Friday, June 1, 2007

XPe tip #50: Smallest Windows XP(e) based thin client image

Another post in the newsgroup has led me to an investigation in results of which I came up with probably the smallest networked XPe image that include fully functioning RDP client.

Basically I suggested to start with image that would include the following:
- Your hardware + HAL (only hardware you plan to support in the image)

- NTFS FS/File format. The latter is zero-size and may bring more components in as dependencies - however not actually required if you don't plan to format disks in NTFS under XPe.
NTFS will help you to compress the file system and thus to minimize the disk space usage.

- Basic: NT Loader/Nt Detect/Windows API - GDI, Kernel, User, Advanced/Shell32 API/Ole32, OleAut32/Language support/Winsock/Common Controls and dialogs/etc.

- Terminal Server Client

- Windows RAM Disk Driver (this is for RAM or Remote Boot support if you plan to use it)

- Winlogon or Minlogon (big difference in image footprint and significant difference in boot time)

- CMD shell (useful for debugging purposes). You can remove this shell later when you are done with the image config, or replace it with your own custom shell or the MSTSC.exe (RDP client) running as the shell.

If you do the above with Minlogon your image size can be less than 96Mb (uncompressed). With Winlogon it will grow by ~20-30Mb. The given numbers are rough and I got those off some of my demo images I have here with RDP client working. The actual image size may very dependent on some other system specs. I often do more optimizations for image sizes in TD and post-FBA even if Minlogon used. Then 96Mb can go down to 64Mb or less (with RDP still working).

Perhaps, the most sensitive area is the hardware support. If you use TAP output to create platform macro component please make sure to disable there as many component dependencies as possible based on your final target device specs. I typically use Selector Prototype component as the prototype for all my platform macros and it helps me to disable unnecessary hardware support in TD.

Often, the challenge is to get the networking to work properly in the MS Client network environment and not blow the image size with lots of network components that have over-crossing dependency chains.

So, continuing the path I just drew I got my VPC Minlogon image with fully capable RDP client running and tested down to uncompressed size ~38Mb / compressed ~28Mb.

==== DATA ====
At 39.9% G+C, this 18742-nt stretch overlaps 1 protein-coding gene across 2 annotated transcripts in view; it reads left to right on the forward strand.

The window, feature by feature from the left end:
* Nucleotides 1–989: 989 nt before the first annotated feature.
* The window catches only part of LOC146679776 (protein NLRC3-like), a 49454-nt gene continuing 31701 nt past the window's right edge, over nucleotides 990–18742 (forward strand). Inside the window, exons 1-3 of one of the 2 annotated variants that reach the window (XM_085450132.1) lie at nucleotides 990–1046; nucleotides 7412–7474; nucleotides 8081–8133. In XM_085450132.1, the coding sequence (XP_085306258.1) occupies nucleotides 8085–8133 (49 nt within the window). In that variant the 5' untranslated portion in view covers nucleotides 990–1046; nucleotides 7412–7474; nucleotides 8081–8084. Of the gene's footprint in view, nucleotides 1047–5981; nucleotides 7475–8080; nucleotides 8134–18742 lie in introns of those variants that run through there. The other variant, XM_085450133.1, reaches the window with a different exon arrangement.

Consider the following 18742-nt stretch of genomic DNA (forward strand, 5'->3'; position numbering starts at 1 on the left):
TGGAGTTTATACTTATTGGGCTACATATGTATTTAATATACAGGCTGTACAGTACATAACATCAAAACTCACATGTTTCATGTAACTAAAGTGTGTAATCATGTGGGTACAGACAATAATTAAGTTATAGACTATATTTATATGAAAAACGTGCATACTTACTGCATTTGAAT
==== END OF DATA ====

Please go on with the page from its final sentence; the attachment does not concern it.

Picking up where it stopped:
Plus you'd want to add 2-3 more Mb for the Terminal Services dynamic cache that is created at run time.
Note: one real device the image would be smaller.

As you can plainly see, the image is small enough to fit on cheapest 32Mb USB stick (yes, possible to make it to boot the image off a USB 2.0 device). Just imagine - you carry a stick that you can boot off on any Intel/AMD based machine and it will give you a Terminal Server Client capabilities to your network - cool!

XPe tip #49: Why HORM restricted to EWF-RAM?

There was an interesting question posted to the newsgroup recently that I attempted to answer. Thought I want to add the ideas posted to my blog as well.

The question was why HORM (feature of XPe SP2) is limited to EWF-RAM mode. HORM stands for Hibernate-Once-Resume-Many embedded enabling feature.
In Fp2007 to the ewfmgr console tool (as well as to EWF API) a couple of new commands/functions have been added that are directly related to the HORM and basically allow you to activate and deactivate the feature at run time.

You will also find a lot of internals on how HORM works in this thread where Slobodan and me discussed the HORM feature implementations way before it was called HORM :-)

Now back to the original question. Why we are limitted to RAM overlay when HORM is used?
I guess the main "limitation" there of EWF Disk mode vs EWF RAM Reg is that by default the overlay data is "persistent" in Disk mode.
The major reason for using EWF RAM for HORM scenarios was that the changes you do while you work with the image that are redirected to RAM are going to get lost on reboot. This way whatever OS does about the hibernation file (hiberfil.sys) will be lost as well and you can always go back to the original state of the device - this is basically the main purpose of the HORM.